Gloria and Mike's House, Port Hood

Each day we set out to explore the small towns and sights on the island, eat wonderful seafood (lobster here, lobster there) and listen to Celtic music in a variety of settings. We were eager to drive the Cabot Trail which we had heard so much about. We drove it clockwise from Port Hood going up along the western coast and down the eastern coast. The 185 miles of winding ascents and descents took us through small towns and Cape Breton Highlands National Park. Sunshine, great roads and no traffic made the trip extraordinary.

We stopped at lookouts to take in the views of the hills and water which seemed to go on forever.

Cabot Trail

Cabot Trail

Cabot Trail

Another day, another excursion, this one to the Fortress of Louisbourg National Historic Park. It is a big deal. The fortress is a reconstruction built on the foundations of the original buildings. Even though only about one fourth has been rebuilt it is huge. It was built by the French early in the 18th century, captured by the British in 1745, returned to the French several years later, recaptured by the British in 1758 who then blew it up. In the 1960”s the Canadian government decided to build it as it looked in 1744.

Interior scene - Fortress of Louisbourg

Food Prep - Fortress of Louisbourg

Fortress of Louisbourg

Fortress of Louisbourg

Men and women in period costumes (French) walk around playacting at 18th life.

Fortress of Louisbourg

How could we not visit this site? A little history never hurt anyone after seeing beautiful scenery and eating great food. There’s even a lighthouse!

Lighthouse - Fortress of Louisbourg

Music is an integral part of life in Nova Scotia, especially on Cape Breton Island. We made it to a square dance (Celtic, not western) and heard fiddlers and pianists play lively Celtic reels and jigs at pubs and gatherings called ceilidhs (pron. k-lee).  All of it toe tapping, hand clapping good.

Red Shoe Pub - Mabou, Cape Breton Island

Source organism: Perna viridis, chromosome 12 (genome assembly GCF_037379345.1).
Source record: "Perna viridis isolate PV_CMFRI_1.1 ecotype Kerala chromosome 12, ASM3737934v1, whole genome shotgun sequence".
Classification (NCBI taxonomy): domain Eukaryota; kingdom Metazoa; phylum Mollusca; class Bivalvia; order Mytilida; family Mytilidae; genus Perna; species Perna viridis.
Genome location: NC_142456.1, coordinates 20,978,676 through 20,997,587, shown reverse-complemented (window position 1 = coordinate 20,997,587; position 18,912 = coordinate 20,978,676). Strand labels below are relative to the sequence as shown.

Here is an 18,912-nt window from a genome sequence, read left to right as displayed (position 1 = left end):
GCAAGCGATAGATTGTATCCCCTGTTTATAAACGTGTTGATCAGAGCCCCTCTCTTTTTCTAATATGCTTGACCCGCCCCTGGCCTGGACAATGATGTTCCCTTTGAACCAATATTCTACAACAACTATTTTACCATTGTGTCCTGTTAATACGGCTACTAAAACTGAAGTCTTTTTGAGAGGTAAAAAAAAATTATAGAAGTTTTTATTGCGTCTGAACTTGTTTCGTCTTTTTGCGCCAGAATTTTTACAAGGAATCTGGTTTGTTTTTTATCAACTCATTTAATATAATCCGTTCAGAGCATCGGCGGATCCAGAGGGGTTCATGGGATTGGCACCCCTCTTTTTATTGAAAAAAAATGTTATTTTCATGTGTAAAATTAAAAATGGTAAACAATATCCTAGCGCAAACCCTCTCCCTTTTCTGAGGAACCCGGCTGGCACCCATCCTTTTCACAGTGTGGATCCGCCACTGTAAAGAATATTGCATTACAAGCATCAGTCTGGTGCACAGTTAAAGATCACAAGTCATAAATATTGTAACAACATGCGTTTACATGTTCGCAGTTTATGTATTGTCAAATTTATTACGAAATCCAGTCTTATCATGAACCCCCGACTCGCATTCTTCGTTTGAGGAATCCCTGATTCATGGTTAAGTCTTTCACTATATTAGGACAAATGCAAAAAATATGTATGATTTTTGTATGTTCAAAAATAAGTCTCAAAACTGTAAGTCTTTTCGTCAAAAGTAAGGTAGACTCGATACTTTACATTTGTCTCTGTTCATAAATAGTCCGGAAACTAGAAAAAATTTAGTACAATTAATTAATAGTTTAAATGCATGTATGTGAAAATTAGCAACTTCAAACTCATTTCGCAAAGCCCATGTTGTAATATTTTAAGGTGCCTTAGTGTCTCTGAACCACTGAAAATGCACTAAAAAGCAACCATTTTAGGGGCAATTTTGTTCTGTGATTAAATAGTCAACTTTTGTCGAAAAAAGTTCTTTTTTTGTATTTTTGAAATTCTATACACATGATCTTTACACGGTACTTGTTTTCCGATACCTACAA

We were sorry to leave Port Hood and will always remember its sand, sea and stunning sunsets. A big thanks to Gloria and Mike.

Port Hood, Cape Breton Island NS

Port Hood, Cape Breton Island NS

Port Hood, Cape Breton Island NS

But leave we had to if we were to complete the honeymoon itinerary. So off we went to Prince Edward Island, an easy 75 minute ferry ride away. Then more lobster, delicious no matter where we ate it and P.E.I. mussels, right there on P.E.I.

Good Eating on Prince Edward Island

Try Your Luck on PEI

Chips (fries) are as ubiquitous as the mussels since P.E.I. grows potatoes. Yes, we indulged. Cow’s ice cream too, just not all 63 flavors.

One Potato, Two Potato - PEI

Charlottetown PEI

Rain ended our streak of sunny weather, but did not deter us from walking around Charlottetown, our base for two days. It’s P.E.I.’s capital and one of only two “cities” on the island. The sandy beaches and warm water along the coasts are the big attractions all summer long. We drove along the northern part of the Central Coast Drive, stopping in towns along the way and turning off at signs for artist studio’s and art galleries. Some galleries are in unusual places.

Looking For Art on PEI

We saw a spectacular variety of lush rolling hills with family farms, bays, harbors and empty beaches meant for strolling at summer’s end.

Brackley Beach PEI

The return trip to Nova Scotia by ferry brought us back to Halifax for the night before heading home.

The trip may have ended, but the honeymoon continues.